The always-present cell phone camera in museums

So today, I was struck by just how common cell phone cameras are and the problems they could cause for museums. I was giving a tour of my historic site to a group of seventh graders. As soon as we walked into the first historic room, out came 20 iPhones and the kids started snapping pictures. Their teacher turned to me with terrified eyes and said “Are they allowed to take pictures?!” Fortunately, at my museum, we allow photography and it was no problem.

But it made me think about how other museums deal with cell phone cameras.

First of all, when I give tours to adults, they almost always ask if they can take photos before they do. But teens who grew up with cell phone cameras are used to shooting everything – it never occurred to them that a museum might NOT allow photo-taking. And since cell phones aren’t visible in the way camera bags are, a docent might not even remember to say anything about photo-taking until the cell phones come out.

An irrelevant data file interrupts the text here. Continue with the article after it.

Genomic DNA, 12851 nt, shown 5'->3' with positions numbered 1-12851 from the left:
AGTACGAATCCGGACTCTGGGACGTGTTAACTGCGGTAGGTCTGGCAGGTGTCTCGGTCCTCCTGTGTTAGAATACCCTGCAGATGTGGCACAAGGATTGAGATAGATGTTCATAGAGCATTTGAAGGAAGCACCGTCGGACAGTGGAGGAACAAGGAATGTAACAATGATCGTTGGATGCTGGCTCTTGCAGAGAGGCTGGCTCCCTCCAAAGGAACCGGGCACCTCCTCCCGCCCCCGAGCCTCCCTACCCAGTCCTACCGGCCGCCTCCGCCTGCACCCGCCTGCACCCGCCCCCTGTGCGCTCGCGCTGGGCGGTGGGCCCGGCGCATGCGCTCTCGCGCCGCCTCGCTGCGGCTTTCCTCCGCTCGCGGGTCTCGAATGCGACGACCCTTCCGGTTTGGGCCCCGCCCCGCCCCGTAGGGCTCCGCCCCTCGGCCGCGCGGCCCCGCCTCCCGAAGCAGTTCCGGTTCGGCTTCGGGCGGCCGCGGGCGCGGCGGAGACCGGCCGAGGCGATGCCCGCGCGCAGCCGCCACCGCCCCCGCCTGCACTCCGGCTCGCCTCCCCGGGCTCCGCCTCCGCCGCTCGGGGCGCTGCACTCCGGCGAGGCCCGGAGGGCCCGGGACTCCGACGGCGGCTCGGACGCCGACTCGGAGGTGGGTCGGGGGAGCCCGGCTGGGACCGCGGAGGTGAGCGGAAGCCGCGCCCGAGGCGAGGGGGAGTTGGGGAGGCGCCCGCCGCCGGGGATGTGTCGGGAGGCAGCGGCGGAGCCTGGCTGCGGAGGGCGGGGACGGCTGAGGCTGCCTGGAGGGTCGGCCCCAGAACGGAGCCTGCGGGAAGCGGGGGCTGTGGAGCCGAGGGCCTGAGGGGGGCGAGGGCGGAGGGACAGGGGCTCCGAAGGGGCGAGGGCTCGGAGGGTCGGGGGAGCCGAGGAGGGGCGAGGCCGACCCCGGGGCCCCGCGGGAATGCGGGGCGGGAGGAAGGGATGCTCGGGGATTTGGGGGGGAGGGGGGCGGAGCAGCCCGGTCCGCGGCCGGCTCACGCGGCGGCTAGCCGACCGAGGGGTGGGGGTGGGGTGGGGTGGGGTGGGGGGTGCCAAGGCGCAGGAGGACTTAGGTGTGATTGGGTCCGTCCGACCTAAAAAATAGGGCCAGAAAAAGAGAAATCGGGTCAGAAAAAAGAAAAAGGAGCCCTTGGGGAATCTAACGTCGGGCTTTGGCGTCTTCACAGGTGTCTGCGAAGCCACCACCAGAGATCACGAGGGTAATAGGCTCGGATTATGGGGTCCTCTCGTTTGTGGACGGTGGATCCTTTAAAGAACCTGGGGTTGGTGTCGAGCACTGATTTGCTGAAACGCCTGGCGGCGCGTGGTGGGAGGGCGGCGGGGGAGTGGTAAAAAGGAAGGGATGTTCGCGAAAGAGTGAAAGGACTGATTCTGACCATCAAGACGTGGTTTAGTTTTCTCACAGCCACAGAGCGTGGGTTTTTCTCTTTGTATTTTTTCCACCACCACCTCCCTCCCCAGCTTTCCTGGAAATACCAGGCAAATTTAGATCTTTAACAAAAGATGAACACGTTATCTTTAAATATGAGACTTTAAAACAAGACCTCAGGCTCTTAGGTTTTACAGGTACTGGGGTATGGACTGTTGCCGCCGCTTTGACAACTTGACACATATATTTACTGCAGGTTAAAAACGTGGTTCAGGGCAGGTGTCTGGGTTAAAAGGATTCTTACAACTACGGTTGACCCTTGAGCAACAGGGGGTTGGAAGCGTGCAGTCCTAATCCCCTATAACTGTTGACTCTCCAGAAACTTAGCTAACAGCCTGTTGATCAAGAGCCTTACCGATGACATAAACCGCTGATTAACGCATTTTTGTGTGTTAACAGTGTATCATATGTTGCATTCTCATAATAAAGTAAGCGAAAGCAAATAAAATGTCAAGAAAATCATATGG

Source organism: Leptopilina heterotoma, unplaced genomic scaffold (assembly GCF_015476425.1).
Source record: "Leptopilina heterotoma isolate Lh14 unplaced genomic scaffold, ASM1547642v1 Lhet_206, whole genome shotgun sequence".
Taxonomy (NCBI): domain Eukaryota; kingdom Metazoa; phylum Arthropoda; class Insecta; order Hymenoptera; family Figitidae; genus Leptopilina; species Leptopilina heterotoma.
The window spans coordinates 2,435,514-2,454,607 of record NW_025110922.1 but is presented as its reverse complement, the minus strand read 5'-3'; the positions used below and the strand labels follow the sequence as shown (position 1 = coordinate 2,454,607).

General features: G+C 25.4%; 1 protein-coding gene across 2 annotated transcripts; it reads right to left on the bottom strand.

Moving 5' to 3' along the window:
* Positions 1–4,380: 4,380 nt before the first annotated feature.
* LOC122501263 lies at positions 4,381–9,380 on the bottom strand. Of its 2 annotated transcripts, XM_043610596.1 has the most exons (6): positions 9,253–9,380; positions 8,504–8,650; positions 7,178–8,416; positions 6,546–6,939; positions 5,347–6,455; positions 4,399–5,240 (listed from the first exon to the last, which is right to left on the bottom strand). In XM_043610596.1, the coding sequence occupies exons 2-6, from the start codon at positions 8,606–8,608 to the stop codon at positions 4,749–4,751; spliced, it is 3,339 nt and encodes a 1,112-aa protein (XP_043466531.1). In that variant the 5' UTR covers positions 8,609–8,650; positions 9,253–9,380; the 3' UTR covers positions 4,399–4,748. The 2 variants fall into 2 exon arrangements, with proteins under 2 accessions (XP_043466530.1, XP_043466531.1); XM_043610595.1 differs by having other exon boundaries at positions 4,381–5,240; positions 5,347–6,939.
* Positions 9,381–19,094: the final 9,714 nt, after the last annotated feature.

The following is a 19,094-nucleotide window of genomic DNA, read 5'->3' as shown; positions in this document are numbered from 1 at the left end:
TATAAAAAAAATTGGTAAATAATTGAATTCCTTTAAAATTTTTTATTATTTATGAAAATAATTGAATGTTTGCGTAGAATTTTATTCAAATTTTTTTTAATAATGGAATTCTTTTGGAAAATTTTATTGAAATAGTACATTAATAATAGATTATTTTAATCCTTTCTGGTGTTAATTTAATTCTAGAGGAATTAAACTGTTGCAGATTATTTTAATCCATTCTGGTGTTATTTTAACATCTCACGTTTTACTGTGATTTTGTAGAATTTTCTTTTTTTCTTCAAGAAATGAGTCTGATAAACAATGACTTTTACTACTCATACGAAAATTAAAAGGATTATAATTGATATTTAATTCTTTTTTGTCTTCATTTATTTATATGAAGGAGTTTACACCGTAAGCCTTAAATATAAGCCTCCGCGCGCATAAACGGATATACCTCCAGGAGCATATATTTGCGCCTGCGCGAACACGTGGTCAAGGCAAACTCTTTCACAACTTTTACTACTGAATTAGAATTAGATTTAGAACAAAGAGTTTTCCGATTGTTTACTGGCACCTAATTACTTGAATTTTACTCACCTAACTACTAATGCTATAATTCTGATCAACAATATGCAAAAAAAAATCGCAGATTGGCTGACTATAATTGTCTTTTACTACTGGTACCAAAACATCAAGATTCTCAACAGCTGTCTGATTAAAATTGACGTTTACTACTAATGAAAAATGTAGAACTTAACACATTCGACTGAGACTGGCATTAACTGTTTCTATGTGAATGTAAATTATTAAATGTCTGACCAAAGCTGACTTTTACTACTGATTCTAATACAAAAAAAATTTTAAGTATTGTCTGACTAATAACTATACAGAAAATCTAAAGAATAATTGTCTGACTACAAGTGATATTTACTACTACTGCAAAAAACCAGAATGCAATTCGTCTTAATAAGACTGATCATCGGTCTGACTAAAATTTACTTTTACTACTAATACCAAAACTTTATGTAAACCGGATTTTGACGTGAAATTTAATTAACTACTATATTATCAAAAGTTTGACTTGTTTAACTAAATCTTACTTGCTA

How have you handled this in your museums? Have you changed your photo policies at all, since cell phone cameras don’t use the damaging flashes that traditional cameras do? Do you train your docents to remind people – and especially kids – that photos aren’t allowed? This is just another way museums are having to adapt to the 21st century. Any thoughts on this topic would be appreciated!


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